While Panama has an awesome reputation for tropical weather and beautiful beaches (and the canal, of course!), you should definitely look beyond the face value, as the country is so much more than a pretty place. Its notoriety as a vacation destination is without a doubt well-deserved, but it is also one of the best places in the whole world to not only add to your tan, but to your skill set – in particular, learning Spanish. If you’re considering learning Spanish abroad, Panama should be on the top of your list!
People talk slowly
One of the hardest things for new language learners is putting skills into practice in the real world. Outside of the classroom, people don’t usually talk as slowly and correctly as your teacher, especially in Latin America! It’s not uncommon for even confident students to completely shut down when faced with a real live conversation with a native speaker, as they are confronted with slang and mile-a-minute chatter.
Luckily, Panama is a happy exception in that speed-talking and excessive slang isn’t the norm. Especially when compared to countries in South America (including Venezuela), Panamanians seem to talk at a turtle-like speed, and quite correctly and politely. The slower pace of speaking lets any new or shy language learners comprehend more easily, and you won’t lose your spot in a conversation.
Locals are patient with language learners
Not every country is known for being patient with new speakers. For example, the locals in Rio de Janeiro, Brazil are notorious for getting downright rude with beginners; pretending not to understand when even the slightest mispronunciation is uttered. This hostile behavior happens in other cities throughout South America, especially when a misunderstanding can be to a vendor’s advantage.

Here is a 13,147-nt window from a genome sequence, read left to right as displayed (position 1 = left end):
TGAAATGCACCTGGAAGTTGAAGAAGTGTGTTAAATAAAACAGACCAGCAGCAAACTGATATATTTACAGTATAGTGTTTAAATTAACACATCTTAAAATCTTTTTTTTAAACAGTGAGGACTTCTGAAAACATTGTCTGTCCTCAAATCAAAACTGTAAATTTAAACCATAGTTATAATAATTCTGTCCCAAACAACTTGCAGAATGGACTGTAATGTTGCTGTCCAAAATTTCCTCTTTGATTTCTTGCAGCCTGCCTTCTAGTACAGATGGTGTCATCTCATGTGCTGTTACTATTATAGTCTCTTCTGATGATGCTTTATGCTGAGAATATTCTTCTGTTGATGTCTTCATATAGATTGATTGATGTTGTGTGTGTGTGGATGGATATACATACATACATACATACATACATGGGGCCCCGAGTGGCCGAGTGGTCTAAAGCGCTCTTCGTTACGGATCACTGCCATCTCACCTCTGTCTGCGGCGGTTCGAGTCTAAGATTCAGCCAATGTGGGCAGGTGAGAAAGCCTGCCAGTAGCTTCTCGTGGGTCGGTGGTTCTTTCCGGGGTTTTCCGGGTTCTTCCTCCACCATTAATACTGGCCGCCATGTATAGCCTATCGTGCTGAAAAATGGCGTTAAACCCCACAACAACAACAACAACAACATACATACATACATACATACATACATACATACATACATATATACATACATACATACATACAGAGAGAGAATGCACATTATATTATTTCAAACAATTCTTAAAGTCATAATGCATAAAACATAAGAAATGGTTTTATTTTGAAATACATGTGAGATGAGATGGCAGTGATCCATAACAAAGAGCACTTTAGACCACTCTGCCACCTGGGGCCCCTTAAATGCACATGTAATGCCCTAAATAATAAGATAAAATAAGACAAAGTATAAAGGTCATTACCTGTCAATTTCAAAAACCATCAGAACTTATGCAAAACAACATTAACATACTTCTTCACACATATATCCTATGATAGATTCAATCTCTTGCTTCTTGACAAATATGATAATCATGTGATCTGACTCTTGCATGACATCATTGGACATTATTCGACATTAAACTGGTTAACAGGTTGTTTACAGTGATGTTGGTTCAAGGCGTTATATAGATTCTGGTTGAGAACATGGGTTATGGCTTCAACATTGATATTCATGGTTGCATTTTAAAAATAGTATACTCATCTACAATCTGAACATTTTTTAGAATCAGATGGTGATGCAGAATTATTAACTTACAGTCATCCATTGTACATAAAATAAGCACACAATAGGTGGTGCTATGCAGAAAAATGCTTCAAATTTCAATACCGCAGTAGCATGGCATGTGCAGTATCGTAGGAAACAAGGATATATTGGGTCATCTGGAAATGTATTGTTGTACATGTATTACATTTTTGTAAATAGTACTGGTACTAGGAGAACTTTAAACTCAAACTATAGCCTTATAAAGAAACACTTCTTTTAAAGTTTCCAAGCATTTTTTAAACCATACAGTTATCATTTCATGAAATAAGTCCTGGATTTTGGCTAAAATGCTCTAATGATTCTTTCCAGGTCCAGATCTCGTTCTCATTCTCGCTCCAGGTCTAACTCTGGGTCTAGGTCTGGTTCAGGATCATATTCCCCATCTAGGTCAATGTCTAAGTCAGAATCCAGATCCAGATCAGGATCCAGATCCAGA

Panama couldn’t be more opposite. When you tell anyone that you’re learning Spanish, they’ll be thrilled for you and happy to help you out. You’ll have great conversations with everyone, from cab drivers to waiters to new friends on the street.
Things are (relatively) inexpensive
Schools like Habla Ya offer locations throughout the country and a wide range of prices, from slightly more expensive private classes (around $20 an hour) to downright cheap group classes at less than $10 per hour – much cheaper than what you could get the equivalent for back home.
In addition, the housing, food, public transportation, and other expenses are likely much less than you’d be paying at home as well, unless you want to stay in an expensive neighborhood in Panama City or you’ll only dine at five star establishments.
Especially studying in Bocas del Toro or Boquete, you’ll find that you save a ton of money over other countries, especially when considering quality.